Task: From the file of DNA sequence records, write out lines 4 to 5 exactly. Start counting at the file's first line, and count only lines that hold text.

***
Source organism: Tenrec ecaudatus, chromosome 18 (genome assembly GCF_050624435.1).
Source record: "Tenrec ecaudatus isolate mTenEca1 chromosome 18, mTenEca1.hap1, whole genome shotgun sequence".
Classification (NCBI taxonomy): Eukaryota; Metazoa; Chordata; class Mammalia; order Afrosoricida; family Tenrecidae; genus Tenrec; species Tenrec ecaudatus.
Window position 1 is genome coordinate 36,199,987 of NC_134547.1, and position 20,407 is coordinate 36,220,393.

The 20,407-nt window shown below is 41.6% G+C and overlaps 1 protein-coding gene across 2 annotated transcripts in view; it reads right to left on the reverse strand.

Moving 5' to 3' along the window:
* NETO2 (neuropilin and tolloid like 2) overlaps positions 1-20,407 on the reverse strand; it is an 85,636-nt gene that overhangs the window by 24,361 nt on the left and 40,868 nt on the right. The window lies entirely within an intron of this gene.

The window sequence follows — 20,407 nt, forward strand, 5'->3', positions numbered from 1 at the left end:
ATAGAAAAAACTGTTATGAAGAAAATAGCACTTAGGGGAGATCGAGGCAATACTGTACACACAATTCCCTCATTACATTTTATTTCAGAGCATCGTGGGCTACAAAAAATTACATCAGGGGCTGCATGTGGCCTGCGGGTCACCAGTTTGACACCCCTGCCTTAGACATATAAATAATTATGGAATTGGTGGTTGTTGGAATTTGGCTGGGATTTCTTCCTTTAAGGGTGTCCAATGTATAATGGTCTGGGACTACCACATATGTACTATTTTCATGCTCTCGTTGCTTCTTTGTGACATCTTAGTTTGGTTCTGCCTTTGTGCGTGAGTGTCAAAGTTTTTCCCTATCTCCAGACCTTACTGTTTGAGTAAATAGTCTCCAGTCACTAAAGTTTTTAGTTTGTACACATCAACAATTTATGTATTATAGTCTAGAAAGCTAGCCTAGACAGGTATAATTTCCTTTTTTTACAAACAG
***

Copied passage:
Window position 1 is genome coordinate 36,199,987 of NC_134547.1, and position 20,407 is coordinate 36,220,393.

The 20,407-nt window shown below is 41.6% G+C and overlaps 1 protein-coding gene across 2 annotated transcripts in view; it reads right to left on the reverse strand.